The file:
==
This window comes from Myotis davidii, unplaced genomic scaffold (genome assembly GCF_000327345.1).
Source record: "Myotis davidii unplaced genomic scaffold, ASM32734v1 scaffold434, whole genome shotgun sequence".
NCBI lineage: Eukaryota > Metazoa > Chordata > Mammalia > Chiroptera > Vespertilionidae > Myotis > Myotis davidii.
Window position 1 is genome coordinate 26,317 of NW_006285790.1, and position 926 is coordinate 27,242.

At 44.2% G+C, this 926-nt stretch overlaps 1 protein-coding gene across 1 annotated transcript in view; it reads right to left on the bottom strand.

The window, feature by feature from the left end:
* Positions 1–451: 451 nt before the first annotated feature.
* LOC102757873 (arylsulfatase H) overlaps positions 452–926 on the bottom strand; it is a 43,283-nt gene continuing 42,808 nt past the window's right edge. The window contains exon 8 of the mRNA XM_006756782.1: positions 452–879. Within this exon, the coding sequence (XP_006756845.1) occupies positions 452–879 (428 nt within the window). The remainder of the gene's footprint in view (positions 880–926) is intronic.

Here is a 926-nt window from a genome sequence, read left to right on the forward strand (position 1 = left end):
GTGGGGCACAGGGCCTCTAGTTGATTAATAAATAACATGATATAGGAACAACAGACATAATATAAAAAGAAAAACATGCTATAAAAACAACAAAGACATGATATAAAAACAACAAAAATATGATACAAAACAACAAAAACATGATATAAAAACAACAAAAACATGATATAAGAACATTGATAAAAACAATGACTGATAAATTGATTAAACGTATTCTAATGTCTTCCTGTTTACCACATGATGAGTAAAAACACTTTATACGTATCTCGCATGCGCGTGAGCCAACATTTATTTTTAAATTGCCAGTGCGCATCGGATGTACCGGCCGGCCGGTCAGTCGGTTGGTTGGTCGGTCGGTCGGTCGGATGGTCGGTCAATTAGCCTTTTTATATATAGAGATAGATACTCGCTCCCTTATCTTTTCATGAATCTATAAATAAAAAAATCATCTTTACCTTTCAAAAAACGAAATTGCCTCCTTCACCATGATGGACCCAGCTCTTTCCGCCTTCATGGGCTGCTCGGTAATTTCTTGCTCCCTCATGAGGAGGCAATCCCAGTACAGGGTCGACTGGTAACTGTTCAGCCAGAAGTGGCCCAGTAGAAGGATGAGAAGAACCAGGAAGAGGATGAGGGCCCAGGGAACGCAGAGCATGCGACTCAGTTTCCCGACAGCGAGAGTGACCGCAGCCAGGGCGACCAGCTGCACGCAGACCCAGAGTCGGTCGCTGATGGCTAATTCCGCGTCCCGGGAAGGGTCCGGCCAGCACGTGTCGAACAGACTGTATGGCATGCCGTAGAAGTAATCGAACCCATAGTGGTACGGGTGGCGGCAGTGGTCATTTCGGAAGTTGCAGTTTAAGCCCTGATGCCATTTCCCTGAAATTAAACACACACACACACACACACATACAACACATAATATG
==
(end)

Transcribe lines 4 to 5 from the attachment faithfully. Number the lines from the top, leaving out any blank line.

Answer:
Window position 1 is genome coordinate 26,317 of NW_006285790.1, and position 926 is coordinate 27,242.

At 44.2% G+C, this 926-nt stretch overlaps 1 protein-coding gene across 1 annotated transcript in view; it reads right to left on the bottom strand.